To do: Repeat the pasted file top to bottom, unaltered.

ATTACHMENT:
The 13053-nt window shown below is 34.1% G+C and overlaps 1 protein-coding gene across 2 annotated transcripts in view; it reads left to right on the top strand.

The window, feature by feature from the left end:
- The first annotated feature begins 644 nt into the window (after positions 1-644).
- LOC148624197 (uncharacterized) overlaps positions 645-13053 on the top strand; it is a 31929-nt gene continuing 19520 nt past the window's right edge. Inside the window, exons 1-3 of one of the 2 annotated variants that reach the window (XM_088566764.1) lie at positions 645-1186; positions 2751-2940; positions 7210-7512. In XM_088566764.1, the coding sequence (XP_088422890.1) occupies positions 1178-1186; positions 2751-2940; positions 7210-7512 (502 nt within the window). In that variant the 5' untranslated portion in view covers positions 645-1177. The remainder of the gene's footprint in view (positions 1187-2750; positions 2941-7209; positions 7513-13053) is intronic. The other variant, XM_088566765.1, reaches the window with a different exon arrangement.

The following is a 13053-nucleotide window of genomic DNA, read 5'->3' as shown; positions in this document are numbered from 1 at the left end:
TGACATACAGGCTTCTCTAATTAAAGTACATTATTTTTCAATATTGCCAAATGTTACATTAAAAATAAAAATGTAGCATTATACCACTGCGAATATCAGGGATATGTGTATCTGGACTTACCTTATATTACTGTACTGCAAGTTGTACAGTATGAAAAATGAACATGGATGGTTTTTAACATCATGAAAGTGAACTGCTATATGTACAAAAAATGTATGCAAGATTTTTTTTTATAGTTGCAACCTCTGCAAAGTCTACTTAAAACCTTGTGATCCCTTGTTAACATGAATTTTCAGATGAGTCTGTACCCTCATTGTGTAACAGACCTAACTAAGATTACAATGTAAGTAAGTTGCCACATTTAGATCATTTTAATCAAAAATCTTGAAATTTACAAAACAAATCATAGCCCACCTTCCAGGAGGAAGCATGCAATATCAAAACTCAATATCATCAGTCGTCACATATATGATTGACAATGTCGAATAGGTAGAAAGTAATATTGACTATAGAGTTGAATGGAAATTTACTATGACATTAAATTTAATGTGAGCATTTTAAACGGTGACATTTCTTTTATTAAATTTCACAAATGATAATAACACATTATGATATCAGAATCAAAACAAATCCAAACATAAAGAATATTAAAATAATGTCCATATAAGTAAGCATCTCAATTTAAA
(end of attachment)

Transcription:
The 13053-nt window shown below is 34.1% G+C and overlaps 1 protein-coding gene across 2 annotated transcripts in view; it reads left to right on the top strand.

The window, feature by feature from the left end:
- The first annotated feature begins 644 nt into the window (after positions 1-644).
- LOC148624197 (uncharacterized) overlaps positions 645-13053 on the top strand; it is a 31929-nt gene continuing 19520 nt past the window's right edge. Inside the window, exons 1-3 of one of the 2 annotated variants that reach the window (XM_088566764.1) lie at positions 645-1186; positions 2751-2940; positions 7210-7512. In XM_088566764.1, the coding sequence (XP_088422890.1) occupies positions 1178-1186; positions 2751-2940; positions 7210-7512 (502 nt within the window). In that variant the 5' untranslated portion in view covers positions 645-1177. The remainder of the gene's footprint in view (positions 1187-2750; positions 2941-7209; positions 7513-13053) is intronic. The other variant, XM_088566765.1, reaches the window with a different exon arrangement.

The following is a 13053-nucleotide window of genomic DNA, read 5'->3' as shown; positions in this document are numbered from 1 at the left end:
TGACATACAGGCTTCTCTAATTAAAGTACATTATTTTTCAATATTGCCAAATGTTACATTAAAAATAAAAATGTAGCATTATACCACTGCGAATATCAGGGATATGTGTATCTGGACTTACCTTATATTACTGTACTGCAAGTTGTACAGTATGAAAAATGAACATGGATGGTTTTTAACATCATGAAAGTGAACTGCTATATGTACAAAAAATGTATGCAAGATTTTTTTTTATAGTTGCAACCTCTGCAAAGTCTACTTAAAACCTTGTGATCCCTTGTTAACATGAATTTTCAGATGAGTCTGTACCCTCATTGTGTAACAGACCTAACTAAGATTACAATGTAAGTAAGTTGCCACATTTAGATCATTTTAATCAAAAATCTTGAAATTTACAAAACAAATCATAGCCCACCTTCCAGGAGGAAGCATGCAATATCAAAACTCAATATCATCAGTCGTCACATATATGATTGACAATGTCGAATAGGTAGAAAGTAATATTGACTATAGAGTTGAATGGAAATTTACTATGACATTAAATTTAATGTGAGCATTTTAAACGGTGACATTTCTTTTATTAAATTTCACAAATGATAATAACACATTATGATATCAGAATCAAAACAAATCCAAACATAAAGAATATTAAAATAATGTCCATATAAGTAAGCATCTCAATTTAAA